While advances in cancer therapy in recent years have improved the prognosis of many forms of brain cancer, there are still types of brain tumours where conventional therapy is not successful. Traditionally, there are three ways to treat a brain tumour: The (partial) removal of the tumour by a surgeon, the destruction of tumour tissue using radiation (radiotherapy), and the destruction of tumour tissue using cancer drugs (chemotherapy). Often, these approaches are combined to get better results. However, for many patients having surgery is not possible, and radiation and chemotherapy can have limited success and dangerous side effects.

A fundamental limitation of chemotherapy for brain cancer treatment is that the human body has very effective ways for protecting the brain from toxic substances reaching this important organ. While this is a very important mechanism to protect one of our most vulnerable organs this is a problem for chemotherapy as many cancer drugs do only reach the brain in small quantities when being ingested or injected into the bloodstream. Additionally, while destroying cancer cells many cancer drugs are also very toxic for healthy tissue and can cause great damage to organs such as the kidneys.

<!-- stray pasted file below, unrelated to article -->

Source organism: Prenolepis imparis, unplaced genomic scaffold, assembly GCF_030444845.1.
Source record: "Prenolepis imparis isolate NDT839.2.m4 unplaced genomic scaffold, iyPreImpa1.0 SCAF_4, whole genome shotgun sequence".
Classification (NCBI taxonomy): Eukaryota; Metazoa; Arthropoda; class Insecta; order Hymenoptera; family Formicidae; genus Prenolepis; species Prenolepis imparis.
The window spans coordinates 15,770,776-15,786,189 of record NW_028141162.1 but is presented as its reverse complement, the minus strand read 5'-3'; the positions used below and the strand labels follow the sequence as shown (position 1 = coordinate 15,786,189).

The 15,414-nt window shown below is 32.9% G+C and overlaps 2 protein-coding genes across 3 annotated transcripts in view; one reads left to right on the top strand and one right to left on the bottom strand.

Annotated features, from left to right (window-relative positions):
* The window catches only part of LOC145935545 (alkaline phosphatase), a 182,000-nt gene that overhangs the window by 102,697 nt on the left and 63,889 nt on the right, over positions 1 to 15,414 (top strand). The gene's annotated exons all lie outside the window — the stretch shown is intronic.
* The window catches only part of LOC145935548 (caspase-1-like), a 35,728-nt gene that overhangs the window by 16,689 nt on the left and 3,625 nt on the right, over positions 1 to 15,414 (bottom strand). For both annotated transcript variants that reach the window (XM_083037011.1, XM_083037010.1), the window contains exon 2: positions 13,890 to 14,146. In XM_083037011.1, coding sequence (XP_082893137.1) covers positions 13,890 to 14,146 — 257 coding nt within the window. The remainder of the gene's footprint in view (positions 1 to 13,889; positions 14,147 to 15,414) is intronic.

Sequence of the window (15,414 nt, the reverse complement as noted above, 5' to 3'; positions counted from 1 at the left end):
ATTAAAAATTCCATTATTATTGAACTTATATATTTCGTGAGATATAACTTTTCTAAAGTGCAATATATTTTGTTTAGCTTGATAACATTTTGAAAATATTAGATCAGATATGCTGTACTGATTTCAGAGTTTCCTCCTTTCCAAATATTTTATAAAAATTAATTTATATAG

We work on a new way to deliver cancer drugs enclosed in nanoparticles directly into a brain tumour. This means that we try to make the delivery of existing cancer drugs into the brain more effective.  Our approach consists of a device which can be directly implanted into a brain tumour with a small surgery and which releases cancer drugs inside the tumour.  This allows to deliver cancer drugs in a more targeted fashion to protect healthy tissue and it allows to achieve larger drug concentrations in the brain.

Tobias E. Naegele

NanoDTC Student, c2018